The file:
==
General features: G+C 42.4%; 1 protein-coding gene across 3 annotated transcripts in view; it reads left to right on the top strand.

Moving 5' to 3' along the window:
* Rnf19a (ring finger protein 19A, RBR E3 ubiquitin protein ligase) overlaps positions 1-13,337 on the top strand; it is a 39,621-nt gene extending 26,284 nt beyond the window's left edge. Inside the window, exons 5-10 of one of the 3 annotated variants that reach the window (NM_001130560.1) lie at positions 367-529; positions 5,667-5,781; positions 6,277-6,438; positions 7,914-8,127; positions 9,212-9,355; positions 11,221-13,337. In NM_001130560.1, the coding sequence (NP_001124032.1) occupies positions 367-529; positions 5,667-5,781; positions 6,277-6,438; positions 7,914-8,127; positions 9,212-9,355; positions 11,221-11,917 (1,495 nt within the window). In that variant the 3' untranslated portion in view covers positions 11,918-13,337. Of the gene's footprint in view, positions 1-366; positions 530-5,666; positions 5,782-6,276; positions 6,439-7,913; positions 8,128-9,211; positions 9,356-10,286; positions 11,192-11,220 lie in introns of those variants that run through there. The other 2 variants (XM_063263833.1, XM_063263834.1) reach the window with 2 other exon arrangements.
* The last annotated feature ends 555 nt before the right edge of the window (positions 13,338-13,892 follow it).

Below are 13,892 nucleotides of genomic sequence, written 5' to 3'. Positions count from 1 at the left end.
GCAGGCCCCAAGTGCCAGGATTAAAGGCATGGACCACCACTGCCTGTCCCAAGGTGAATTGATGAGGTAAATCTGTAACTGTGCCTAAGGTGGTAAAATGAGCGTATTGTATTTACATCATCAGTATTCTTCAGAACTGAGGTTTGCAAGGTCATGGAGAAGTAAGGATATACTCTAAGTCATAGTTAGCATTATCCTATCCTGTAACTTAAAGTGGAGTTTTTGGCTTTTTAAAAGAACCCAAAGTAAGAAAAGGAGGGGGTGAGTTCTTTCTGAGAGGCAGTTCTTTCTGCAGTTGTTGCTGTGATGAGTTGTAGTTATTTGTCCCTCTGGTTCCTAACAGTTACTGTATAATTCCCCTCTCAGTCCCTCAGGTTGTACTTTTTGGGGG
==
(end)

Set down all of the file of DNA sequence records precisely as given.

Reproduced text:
General features: G+C 42.4%; 1 protein-coding gene across 3 annotated transcripts in view; it reads left to right on the top strand.

Moving 5' to 3' along the window:
* Rnf19a (ring finger protein 19A, RBR E3 ubiquitin protein ligase) overlaps positions 1-13,337 on the top strand; it is a 39,621-nt gene extending 26,284 nt beyond the window's left edge. Inside the window, exons 5-10 of one of the 3 annotated variants that reach the window (NM_001130560.1) lie at positions 367-529; positions 5,667-5,781; positions 6,277-6,438; positions 7,914-8,127; positions 9,212-9,355; positions 11,221-13,337. In NM_001130560.1, the coding sequence (NP_001124032.1) occupies positions 367-529; positions 5,667-5,781; positions 6,277-6,438; positions 7,914-8,127; positions 9,212-9,355; positions 11,221-11,917 (1,495 nt within the window). In that variant the 3' untranslated portion in view covers positions 11,918-13,337. Of the gene's footprint in view, positions 1-366; positions 530-5,666; positions 5,782-6,276; positions 6,439-7,913; positions 8,128-9,211; positions 9,356-10,286; positions 11,192-11,220 lie in introns of those variants that run through there. The other 2 variants (XM_063263833.1, XM_063263834.1) reach the window with 2 other exon arrangements.
* The last annotated feature ends 555 nt before the right edge of the window (positions 13,338-13,892 follow it).

Below are 13,892 nucleotides of genomic sequence, written 5' to 3'. Positions count from 1 at the left end.
GCAGGCCCCAAGTGCCAGGATTAAAGGCATGGACCACCACTGCCTGTCCCAAGGTGAATTGATGAGGTAAATCTGTAACTGTGCCTAAGGTGGTAAAATGAGCGTATTGTATTTACATCATCAGTATTCTTCAGAACTGAGGTTTGCAAGGTCATGGAGAAGTAAGGATATACTCTAAGTCATAGTTAGCATTATCCTATCCTGTAACTTAAAGTGGAGTTTTTGGCTTTTTAAAAGAACCCAAAGTAAGAAAAGGAGGGGGTGAGTTCTTTCTGAGAGGCAGTTCTTTCTGCAGTTGTTGCTGTGATGAGTTGTAGTTATTTGTCCCTCTGGTTCCTAACAGTTACTGTATAATTCCCCTCTCAGTCCCTCAGGTTGTACTTTTTGGGGG